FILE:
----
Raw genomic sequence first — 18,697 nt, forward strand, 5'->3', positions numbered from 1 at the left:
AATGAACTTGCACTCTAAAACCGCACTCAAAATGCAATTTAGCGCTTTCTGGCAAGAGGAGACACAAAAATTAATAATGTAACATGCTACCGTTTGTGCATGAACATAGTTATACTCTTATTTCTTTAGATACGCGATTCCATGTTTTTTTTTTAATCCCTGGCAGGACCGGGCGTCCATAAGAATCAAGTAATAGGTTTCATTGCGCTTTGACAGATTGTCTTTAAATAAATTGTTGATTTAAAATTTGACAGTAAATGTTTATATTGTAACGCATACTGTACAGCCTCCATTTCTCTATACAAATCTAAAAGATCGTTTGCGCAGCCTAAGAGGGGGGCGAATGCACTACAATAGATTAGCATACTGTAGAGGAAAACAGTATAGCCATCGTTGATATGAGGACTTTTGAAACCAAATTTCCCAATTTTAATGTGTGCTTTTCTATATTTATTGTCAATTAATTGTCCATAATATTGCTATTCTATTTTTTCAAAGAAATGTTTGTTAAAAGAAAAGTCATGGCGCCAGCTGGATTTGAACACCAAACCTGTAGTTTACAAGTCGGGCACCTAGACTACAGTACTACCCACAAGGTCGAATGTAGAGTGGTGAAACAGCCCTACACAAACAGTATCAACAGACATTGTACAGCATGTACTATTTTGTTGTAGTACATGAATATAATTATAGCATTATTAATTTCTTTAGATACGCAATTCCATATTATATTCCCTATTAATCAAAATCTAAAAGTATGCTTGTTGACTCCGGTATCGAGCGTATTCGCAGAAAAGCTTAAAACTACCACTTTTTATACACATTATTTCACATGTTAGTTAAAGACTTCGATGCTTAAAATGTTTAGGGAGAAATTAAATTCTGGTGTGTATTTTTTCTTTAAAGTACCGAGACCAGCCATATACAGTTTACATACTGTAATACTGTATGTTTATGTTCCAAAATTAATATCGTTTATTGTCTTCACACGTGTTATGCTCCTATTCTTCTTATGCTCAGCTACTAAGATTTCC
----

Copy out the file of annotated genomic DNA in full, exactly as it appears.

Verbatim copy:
Raw genomic sequence first — 18,697 nt, forward strand, 5'->3', positions numbered from 1 at the left:
AATGAACTTGCACTCTAAAACCGCACTCAAAATGCAATTTAGCGCTTTCTGGCAAGAGGAGACACAAAAATTAATAATGTAACATGCTACCGTTTGTGCATGAACATAGTTATACTCTTATTTCTTTAGATACGCGATTCCATGTTTTTTTTTTAATCCCTGGCAGGACCGGGCGTCCATAAGAATCAAGTAATAGGTTTCATTGCGCTTTGACAGATTGTCTTTAAATAAATTGTTGATTTAAAATTTGACAGTAAATGTTTATATTGTAACGCATACTGTACAGCCTCCATTTCTCTATACAAATCTAAAAGATCGTTTGCGCAGCCTAAGAGGGGGGCGAATGCACTACAATAGATTAGCATACTGTAGAGGAAAACAGTATAGCCATCGTTGATATGAGGACTTTTGAAACCAAATTTCCCAATTTTAATGTGTGCTTTTCTATATTTATTGTCAATTAATTGTCCATAATATTGCTATTCTATTTTTTCAAAGAAATGTTTGTTAAAAGAAAAGTCATGGCGCCAGCTGGATTTGAACACCAAACCTGTAGTTTACAAGTCGGGCACCTAGACTACAGTACTACCCACAAGGTCGAATGTAGAGTGGTGAAACAGCCCTACACAAACAGTATCAACAGACATTGTACAGCATGTACTATTTTGTTGTAGTACATGAATATAATTATAGCATTATTAATTTCTTTAGATACGCAATTCCATATTATATTCCCTATTAATCAAAATCTAAAAGTATGCTTGTTGACTCCGGTATCGAGCGTATTCGCAGAAAAGCTTAAAACTACCACTTTTTATACACATTATTTCACATGTTAGTTAAAGACTTCGATGCTTAAAATGTTTAGGGAGAAATTAAATTCTGGTGTGTATTTTTTCTTTAAAGTACCGAGACCAGCCATATACAGTTTACATACTGTAATACTGTATGTTTATGTTCCAAAATTAATATCGTTTATTGTCTTCACACGTGTTATGCTCCTATTCTTCTTATGCTCAGCTACTAAGATTTCC